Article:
What does it mean to be an ally? What does it take to become an ally? Does the word ally mean just wearing a pin to show solidarity? Does an ally mean being a good citizen as well?
What would it take to think an ally is more than that—to think it is more active work and not passive work? An ally can be as simple as calling someone out on their oppressive behavior, stopping someone from making hasty generalizations about someone who is trans, disabled, racially different, affected by stereotypes, or being a victim of any form of abuse and mistreatment. An ally can simply just mean being able to not be a bystander—to be engaging and informed about what’s going on.
“If we tell ourselves that the only problem here is hate, we avoid facing the reality that it is mostly nice non-hating people who perpetuate racial inequality.” —Ellis Cose, 1997
“As racism has become less visibly obvious since the 1960s, it has become easier for those not directly victimized by it to ignore it.” —Clarence Page, 1996
“To those who believe the battle against discrimination has been won, I say, look at the realities of paychecks and power.” —Linda Chavez-Thompson, 1997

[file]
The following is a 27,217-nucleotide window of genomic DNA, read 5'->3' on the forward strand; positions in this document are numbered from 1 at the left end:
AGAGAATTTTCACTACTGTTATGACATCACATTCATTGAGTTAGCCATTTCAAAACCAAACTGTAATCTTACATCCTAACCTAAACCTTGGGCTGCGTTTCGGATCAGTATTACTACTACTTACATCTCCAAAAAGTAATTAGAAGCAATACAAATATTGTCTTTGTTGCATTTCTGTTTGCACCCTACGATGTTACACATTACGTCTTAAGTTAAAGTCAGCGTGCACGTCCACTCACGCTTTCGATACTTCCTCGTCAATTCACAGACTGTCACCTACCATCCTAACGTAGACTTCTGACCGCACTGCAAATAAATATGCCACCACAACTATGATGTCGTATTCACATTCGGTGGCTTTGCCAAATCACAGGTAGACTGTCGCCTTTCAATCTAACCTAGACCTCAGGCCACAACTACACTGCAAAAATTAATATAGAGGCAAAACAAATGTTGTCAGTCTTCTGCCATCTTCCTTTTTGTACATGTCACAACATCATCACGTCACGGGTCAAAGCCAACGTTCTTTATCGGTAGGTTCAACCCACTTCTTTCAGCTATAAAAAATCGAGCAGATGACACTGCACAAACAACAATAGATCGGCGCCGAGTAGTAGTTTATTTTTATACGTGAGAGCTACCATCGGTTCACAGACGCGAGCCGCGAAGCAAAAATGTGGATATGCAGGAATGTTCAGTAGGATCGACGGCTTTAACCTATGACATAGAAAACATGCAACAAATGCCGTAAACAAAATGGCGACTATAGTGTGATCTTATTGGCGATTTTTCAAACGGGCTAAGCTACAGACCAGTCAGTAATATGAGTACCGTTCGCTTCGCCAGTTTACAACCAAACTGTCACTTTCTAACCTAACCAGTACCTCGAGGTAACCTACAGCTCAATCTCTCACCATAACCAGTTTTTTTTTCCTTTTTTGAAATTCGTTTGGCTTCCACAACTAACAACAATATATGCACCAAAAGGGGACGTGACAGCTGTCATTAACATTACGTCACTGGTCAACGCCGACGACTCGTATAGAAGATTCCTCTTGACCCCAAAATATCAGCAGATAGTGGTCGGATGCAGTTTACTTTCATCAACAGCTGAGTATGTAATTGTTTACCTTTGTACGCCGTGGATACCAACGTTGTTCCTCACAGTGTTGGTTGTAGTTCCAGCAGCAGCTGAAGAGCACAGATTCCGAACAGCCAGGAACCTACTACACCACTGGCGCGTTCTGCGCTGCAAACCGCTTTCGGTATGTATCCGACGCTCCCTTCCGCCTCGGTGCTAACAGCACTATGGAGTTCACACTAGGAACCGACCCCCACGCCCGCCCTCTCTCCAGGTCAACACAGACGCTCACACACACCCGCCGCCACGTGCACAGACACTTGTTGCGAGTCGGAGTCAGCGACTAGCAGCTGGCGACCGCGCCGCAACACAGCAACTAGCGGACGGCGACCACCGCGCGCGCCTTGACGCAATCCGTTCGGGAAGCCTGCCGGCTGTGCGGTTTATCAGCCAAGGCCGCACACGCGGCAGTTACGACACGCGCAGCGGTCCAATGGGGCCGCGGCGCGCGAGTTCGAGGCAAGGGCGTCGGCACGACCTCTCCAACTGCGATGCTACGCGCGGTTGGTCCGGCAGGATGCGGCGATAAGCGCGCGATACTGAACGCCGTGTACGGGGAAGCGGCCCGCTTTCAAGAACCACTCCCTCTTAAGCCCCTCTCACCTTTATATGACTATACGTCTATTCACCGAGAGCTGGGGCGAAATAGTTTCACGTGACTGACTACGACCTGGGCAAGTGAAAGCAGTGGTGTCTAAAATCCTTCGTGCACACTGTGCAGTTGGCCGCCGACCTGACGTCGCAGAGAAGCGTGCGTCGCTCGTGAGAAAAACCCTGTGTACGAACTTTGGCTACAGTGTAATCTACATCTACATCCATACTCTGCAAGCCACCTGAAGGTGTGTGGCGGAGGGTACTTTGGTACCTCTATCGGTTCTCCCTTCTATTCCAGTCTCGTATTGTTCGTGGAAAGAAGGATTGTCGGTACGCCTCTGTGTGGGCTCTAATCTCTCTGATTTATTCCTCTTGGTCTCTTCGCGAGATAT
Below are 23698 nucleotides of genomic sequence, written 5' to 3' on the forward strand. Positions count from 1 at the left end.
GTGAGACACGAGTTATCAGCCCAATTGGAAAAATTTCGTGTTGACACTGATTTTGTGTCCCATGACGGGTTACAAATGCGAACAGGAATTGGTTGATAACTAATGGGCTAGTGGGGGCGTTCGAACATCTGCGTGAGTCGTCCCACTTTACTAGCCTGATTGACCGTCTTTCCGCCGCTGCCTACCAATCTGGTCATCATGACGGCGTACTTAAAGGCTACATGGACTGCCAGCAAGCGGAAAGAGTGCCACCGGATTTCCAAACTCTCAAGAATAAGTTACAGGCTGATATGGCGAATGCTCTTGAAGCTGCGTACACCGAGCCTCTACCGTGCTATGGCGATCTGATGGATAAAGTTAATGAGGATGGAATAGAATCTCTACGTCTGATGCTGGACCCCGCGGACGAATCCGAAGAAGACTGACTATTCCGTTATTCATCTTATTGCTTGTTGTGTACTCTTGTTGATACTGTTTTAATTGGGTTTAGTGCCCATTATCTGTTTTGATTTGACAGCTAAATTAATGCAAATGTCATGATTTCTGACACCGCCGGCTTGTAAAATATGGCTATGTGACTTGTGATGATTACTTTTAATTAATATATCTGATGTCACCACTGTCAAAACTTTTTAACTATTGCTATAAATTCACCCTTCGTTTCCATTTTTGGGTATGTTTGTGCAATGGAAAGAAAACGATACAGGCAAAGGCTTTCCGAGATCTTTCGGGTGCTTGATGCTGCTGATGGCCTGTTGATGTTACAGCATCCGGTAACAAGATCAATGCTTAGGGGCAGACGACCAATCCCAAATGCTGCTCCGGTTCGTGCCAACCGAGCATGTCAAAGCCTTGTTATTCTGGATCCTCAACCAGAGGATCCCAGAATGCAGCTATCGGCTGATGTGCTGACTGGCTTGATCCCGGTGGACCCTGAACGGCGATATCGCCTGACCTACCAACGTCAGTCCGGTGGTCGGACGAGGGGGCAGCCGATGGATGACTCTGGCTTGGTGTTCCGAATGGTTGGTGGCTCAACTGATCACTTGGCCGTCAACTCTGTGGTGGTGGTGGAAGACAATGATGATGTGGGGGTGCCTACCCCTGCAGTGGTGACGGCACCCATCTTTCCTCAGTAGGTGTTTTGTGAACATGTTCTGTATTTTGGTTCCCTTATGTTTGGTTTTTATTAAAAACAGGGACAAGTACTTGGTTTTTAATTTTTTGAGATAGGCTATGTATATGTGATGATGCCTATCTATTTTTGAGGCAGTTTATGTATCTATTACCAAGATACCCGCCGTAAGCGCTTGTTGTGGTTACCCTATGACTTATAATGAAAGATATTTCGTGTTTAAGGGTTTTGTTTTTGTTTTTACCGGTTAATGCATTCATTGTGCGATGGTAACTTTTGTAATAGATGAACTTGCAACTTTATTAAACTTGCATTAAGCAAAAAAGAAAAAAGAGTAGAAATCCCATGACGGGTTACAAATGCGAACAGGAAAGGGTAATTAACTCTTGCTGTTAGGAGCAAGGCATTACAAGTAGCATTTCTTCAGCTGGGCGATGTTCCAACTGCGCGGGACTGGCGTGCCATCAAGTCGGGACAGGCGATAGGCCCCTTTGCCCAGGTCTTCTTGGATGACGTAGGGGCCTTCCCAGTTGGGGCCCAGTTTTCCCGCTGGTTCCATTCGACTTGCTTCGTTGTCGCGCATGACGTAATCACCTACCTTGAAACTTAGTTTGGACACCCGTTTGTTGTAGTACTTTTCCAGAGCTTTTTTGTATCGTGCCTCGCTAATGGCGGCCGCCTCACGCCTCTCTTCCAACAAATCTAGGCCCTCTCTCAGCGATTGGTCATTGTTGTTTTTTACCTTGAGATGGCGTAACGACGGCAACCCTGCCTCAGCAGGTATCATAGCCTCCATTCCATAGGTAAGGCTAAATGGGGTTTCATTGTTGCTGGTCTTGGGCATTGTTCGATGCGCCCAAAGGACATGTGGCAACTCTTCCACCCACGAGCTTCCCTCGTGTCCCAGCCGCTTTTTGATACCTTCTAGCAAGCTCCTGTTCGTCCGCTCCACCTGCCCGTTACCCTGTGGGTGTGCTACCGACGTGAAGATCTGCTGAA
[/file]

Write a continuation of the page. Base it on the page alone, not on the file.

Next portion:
How can we come to the conclusion of what an ally is? Maybe we can start a conversation about what is really going on in the world. We can start listening to others and their perspectives—we can remain open-hearted and open-minded. If we see how useful working together is, we can find a way to accomplish more goals. The goal itself is to be active; to make sure that we call out injustice, unfair treatment, and the barriers we seem to think are invisible. Once we realize the bridging the gap will not work—we fill the gap. If we are conscientious and committed to the work we do as a society, as individuals, on the local level, on the regional level, on the institutional level, and beyond, we can define and even reify the essence of what an ally is, can be, or should be.